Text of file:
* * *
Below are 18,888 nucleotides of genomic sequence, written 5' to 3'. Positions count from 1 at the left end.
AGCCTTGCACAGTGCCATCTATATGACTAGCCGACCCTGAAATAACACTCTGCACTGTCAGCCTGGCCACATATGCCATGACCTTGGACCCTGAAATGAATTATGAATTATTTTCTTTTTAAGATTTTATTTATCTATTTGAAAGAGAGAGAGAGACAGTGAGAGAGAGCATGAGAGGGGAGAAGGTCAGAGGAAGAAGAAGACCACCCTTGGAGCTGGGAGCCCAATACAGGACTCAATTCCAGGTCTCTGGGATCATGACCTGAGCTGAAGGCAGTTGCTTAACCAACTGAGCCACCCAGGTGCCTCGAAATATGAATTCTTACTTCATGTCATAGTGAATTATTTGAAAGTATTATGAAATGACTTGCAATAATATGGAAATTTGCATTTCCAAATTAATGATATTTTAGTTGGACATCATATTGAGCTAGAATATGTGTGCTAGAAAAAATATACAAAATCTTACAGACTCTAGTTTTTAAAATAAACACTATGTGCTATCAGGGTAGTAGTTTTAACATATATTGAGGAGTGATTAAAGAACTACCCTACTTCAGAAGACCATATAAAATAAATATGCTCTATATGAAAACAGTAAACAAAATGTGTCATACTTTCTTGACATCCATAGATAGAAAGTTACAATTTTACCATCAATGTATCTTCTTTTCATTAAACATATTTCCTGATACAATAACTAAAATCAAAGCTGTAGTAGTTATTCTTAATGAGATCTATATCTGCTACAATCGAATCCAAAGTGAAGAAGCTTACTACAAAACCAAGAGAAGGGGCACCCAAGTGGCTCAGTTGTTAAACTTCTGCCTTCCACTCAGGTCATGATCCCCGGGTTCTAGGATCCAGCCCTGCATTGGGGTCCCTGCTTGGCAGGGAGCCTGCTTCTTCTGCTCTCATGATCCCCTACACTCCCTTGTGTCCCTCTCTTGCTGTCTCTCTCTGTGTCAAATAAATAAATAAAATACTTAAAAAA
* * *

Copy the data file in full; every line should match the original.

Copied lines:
Below are 18,888 nucleotides of genomic sequence, written 5' to 3'. Positions count from 1 at the left end.
AGCCTTGCACAGTGCCATCTATATGACTAGCCGACCCTGAAATAACACTCTGCACTGTCAGCCTGGCCACATATGCCATGACCTTGGACCCTGAAATGAATTATGAATTATTTTCTTTTTAAGATTTTATTTATCTATTTGAAAGAGAGAGAGAGACAGTGAGAGAGAGCATGAGAGGGGAGAAGGTCAGAGGAAGAAGAAGACCACCCTTGGAGCTGGGAGCCCAATACAGGACTCAATTCCAGGTCTCTGGGATCATGACCTGAGCTGAAGGCAGTTGCTTAACCAACTGAGCCACCCAGGTGCCTCGAAATATGAATTCTTACTTCATGTCATAGTGAATTATTTGAAAGTATTATGAAATGACTTGCAATAATATGGAAATTTGCATTTCCAAATTAATGATATTTTAGTTGGACATCATATTGAGCTAGAATATGTGTGCTAGAAAAAATATACAAAATCTTACAGACTCTAGTTTTTAAAATAAACACTATGTGCTATCAGGGTAGTAGTTTTAACATATATTGAGGAGTGATTAAAGAACTACCCTACTTCAGAAGACCATATAAAATAAATATGCTCTATATGAAAACAGTAAACAAAATGTGTCATACTTTCTTGACATCCATAGATAGAAAGTTACAATTTTACCATCAATGTATCTTCTTTTCATTAAACATATTTCCTGATACAATAACTAAAATCAAAGCTGTAGTAGTTATTCTTAATGAGATCTATATCTGCTACAATCGAATCCAAAGTGAAGAAGCTTACTACAAAACCAAGAGAAGGGGCACCCAAGTGGCTCAGTTGTTAAACTTCTGCCTTCCACTCAGGTCATGATCCCCGGGTTCTAGGATCCAGCCCTGCATTGGGGTCCCTGCTTGGCAGGGAGCCTGCTTCTTCTGCTCTCATGATCCCCTACACTCCCTTGTGTCCCTCTCTTGCTGTCTCTCTCTGTGTCAAATAAATAAATAAAATACTTAAAAAA